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Fighting resumes at camp

world Updated: Jun 04, 2007 00:31 IST

Sporadic fighting again erupted on Sunday between the Lebanese army and Islamist militants inside a Palestinian refugee camp, following a night of relative calm.

The thud of shelling and the rattle of machinegun fire were heard shortly before noon around the Nahr al-Bared camp, located outside the northern Lebanese city of Tripoli. The continued fighting follows heavy gun battles between government forces and the Fatah al-Islam militia Saturday.

"The army is still today cleaning pockets of terrorists," a military spokesman said. "I can say now that the army is controlling at least four to five positions which used to be manned by the militants and we are closing the siege on them."

Tanks were seen clearly approaching the outskirts of the camp to tighten the siege on the militants who refused to surrender.

"We refuse to surrender ... we will die here," said Fatah al-Islam spokesman Abu Selim.

Selim, in a telephone call with the Doha-based al-Jazeera satellite news channel, accused the United Nations Interim Forces in Southern Lebanon (UNIFIL) of helping the Lebanese army by shelling the group's bases from the sea.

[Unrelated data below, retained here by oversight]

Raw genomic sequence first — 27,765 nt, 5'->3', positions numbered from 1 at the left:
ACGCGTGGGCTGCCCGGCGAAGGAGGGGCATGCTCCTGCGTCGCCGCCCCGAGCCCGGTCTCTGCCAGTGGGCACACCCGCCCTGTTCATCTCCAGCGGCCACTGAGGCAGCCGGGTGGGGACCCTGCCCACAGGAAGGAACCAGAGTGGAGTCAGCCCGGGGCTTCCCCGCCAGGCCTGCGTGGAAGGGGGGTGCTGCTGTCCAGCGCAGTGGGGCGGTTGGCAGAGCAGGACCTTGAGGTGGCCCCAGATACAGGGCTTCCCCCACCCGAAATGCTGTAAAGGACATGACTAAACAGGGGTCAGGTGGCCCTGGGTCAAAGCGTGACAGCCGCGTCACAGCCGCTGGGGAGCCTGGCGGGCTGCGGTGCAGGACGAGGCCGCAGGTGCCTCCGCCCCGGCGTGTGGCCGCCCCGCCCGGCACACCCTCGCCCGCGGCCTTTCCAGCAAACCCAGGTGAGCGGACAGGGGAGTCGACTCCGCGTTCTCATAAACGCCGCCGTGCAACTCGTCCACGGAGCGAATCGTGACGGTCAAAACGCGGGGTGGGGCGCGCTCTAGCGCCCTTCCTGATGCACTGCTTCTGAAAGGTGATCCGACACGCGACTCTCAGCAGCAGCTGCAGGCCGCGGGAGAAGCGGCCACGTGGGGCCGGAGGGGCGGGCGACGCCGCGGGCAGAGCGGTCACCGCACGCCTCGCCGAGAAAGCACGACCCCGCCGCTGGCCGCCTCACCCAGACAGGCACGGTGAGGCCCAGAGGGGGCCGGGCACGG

The accusation was immediately denied by the UNIFIL command.

On Saturday, Lebanese Prime Minister Fouad Seniora had warned that the militants holed up inside the settlement must surrender or be wiped out.

He said if the militants give up "they will face a fair trial."

The army has since the outbreak of the violence in northern Lebanon on May 20 lost 41 soldiers, while around 49 gunmen have been reportedly killed in the bloodiest internal fighting in Lebanon since the 1975-1990 civil war.

Seniora said the camp's population had fallen from more than 31,000 to fewer than 3,000, including the gunmen, after civilians fled the fighting.

On Saturday, troops heavily pounded with 155mm artillery fire the north-western sector of Nahr al-Bared, where most of the militants were believed to be entrenched.

Two helicopters were also used in Saturday's military operations.

Sheikh Mohammed al-Hajj, a member of a delegation of Palestinian clerics attempting to broker a negotiated solution, called for a halt to the shelling in order to evacuate the wounded from inside the camp.

"We need a ceasefire to allow humanitarian medical aid to the civilians inside the camp," he said.

Under a longstanding Arab agreement, the Lebanese army is prevented to enter 12 Palestinian refugee camps, leaving security inside to Palestinian factions.